Diabetes rates in children are sky rocketing, with experts predicting a 23% increase by 2050 in type one diabetes.
Those increasing numbers are affecting daycare centers and schools.
When Jared Kuper was diagnosed with diabetes at 8-years-old, his mom sat day after day, all day, at his school so that she could monitor his blood sugar levels herself.
"It's a minute to minute disease," says Laura Kuper. "So the wind could blow and their blood sugar changes. It's a constant worry."
Three years later, she counts on the school nurse for help.
Diabetes care is covered under the Americans with Disabilities Act.
"Schools have to comply and it means they're required to provide services for children with disabilities and if a daycare receives federal funding, they have to comply with those same rules," says Linda Siminerio with the American Diabetes Association.
"When we have a student that has diabetes, we have to meet with the families and the staff, and talk about accommodations for school, what we need to do to make you know the student is safe," says Debby Morris, a school nurse.
But a growing number of parents complain they are facing discrimination.
"Some daycare's don't accept kids with diabetes," says Kuper.
Experts say there is a lot of confusion about who is responsible for what.
"Families still face some challenges in getting some resistance at the daycare and school level," says Siminerio.
Facing challenges like who will monitor insulin levels? Who will give the shots?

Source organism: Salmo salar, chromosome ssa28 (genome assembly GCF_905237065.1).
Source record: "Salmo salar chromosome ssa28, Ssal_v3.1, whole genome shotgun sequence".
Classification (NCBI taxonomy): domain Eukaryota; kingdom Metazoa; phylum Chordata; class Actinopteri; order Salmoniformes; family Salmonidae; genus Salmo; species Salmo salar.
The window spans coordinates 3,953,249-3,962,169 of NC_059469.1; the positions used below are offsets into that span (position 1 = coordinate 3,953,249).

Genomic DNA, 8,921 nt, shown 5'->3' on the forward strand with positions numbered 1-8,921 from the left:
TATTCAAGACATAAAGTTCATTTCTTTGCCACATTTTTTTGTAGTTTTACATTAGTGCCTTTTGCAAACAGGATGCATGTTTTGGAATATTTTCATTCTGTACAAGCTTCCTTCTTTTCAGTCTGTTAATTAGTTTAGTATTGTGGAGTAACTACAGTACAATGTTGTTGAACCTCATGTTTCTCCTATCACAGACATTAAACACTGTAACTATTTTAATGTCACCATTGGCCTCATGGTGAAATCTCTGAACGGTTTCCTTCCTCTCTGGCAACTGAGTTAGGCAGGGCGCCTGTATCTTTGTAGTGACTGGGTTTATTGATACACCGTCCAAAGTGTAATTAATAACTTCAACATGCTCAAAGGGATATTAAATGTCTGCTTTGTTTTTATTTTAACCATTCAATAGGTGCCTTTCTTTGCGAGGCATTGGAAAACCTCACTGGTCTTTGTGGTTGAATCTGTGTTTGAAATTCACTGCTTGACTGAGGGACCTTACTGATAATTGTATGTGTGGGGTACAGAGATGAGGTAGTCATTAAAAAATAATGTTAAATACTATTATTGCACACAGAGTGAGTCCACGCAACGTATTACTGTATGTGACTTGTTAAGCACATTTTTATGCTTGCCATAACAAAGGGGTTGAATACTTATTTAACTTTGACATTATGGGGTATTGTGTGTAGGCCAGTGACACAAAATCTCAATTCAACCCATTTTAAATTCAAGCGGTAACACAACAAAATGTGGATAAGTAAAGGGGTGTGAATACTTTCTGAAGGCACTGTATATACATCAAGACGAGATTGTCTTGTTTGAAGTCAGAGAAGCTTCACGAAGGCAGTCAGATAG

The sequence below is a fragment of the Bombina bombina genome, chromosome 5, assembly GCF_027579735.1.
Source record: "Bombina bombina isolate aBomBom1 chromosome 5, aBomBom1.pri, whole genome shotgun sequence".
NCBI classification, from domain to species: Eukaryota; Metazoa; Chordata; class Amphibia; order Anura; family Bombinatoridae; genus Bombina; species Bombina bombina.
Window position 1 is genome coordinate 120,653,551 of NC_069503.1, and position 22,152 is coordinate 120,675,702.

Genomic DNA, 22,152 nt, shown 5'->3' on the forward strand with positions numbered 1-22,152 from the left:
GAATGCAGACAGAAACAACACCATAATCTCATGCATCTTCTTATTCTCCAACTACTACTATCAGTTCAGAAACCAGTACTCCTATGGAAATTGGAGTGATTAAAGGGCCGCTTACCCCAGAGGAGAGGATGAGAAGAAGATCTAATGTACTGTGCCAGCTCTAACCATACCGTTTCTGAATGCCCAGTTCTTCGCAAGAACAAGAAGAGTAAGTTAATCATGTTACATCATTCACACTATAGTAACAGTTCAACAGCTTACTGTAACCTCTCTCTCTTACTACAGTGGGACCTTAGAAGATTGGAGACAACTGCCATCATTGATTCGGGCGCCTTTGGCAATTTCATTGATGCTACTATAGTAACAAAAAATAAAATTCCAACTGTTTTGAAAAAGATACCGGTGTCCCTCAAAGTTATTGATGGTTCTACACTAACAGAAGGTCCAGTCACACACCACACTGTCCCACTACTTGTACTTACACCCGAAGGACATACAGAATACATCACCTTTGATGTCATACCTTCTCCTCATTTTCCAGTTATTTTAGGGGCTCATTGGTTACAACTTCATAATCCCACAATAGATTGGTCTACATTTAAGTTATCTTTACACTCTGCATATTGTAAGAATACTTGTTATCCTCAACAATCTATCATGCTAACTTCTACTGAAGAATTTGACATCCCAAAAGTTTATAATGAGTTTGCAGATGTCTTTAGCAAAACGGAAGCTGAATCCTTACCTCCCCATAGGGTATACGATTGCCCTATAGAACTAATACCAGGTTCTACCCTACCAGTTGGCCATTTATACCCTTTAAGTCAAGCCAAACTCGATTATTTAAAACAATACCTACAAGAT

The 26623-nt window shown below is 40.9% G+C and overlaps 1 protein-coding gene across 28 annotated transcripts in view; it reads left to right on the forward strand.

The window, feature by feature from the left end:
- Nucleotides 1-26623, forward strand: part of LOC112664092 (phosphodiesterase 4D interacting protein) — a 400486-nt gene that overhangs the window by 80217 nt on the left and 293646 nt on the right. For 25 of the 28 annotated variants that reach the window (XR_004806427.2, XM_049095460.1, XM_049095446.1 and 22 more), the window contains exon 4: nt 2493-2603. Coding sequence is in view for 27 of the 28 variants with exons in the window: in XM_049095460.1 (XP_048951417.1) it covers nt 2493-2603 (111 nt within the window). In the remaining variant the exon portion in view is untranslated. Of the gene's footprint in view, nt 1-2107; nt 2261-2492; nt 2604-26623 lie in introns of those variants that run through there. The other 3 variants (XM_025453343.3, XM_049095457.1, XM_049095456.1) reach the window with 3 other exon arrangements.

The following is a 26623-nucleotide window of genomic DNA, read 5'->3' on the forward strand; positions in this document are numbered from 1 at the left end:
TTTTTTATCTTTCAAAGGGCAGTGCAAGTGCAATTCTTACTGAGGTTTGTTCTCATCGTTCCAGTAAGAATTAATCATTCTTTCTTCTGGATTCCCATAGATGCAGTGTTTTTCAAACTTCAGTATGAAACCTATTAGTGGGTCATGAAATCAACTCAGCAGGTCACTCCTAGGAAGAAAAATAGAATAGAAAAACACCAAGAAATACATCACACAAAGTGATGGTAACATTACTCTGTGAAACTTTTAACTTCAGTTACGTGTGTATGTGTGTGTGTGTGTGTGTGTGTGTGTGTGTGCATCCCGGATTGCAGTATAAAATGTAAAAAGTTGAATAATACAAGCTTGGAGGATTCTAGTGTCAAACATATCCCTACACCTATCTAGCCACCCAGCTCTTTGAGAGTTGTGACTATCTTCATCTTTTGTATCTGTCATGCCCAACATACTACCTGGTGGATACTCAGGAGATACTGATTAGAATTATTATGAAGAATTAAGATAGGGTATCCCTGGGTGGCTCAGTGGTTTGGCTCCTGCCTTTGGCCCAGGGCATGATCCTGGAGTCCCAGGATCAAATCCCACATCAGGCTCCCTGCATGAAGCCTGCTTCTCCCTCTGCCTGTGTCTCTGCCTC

That's not spelled out in the federal law.
State law isn't always clear, either.
The ADA says some parents end up sitting at school all day.
"There's parents that work and shouldn't have to worry and don't have that luxury," says Kuper.
So what can parents do?
There are currently complaints filed with the justice department over care for children with diabetes.
Attorneys say unfair treatment is taking place everywhere from daycare centers to summer camps.
The American Diabetes Association believes it's stressful enough having a child with this disease, fighting the system only escalates that stress.
"What we need to do is be able to think of ways to be able to support services to help those children have access to things that children who don't have diabetes have access to in the school setting and the daycare," says Siminerio.
Kuper has worked out of a system with her school so that the school nurse monitors Jared's condition.
She, and other parents like her, say they just want their children to have access to the same opportunities other children have.
"They shouldn't be denied, um, you know, being taken care of just because they have a disease," says Kuper.
EVSC officials say diabetic students who need insulin go to the nurse's office.
They say depending on the age of the student, either the nurse or the student will give the injection.
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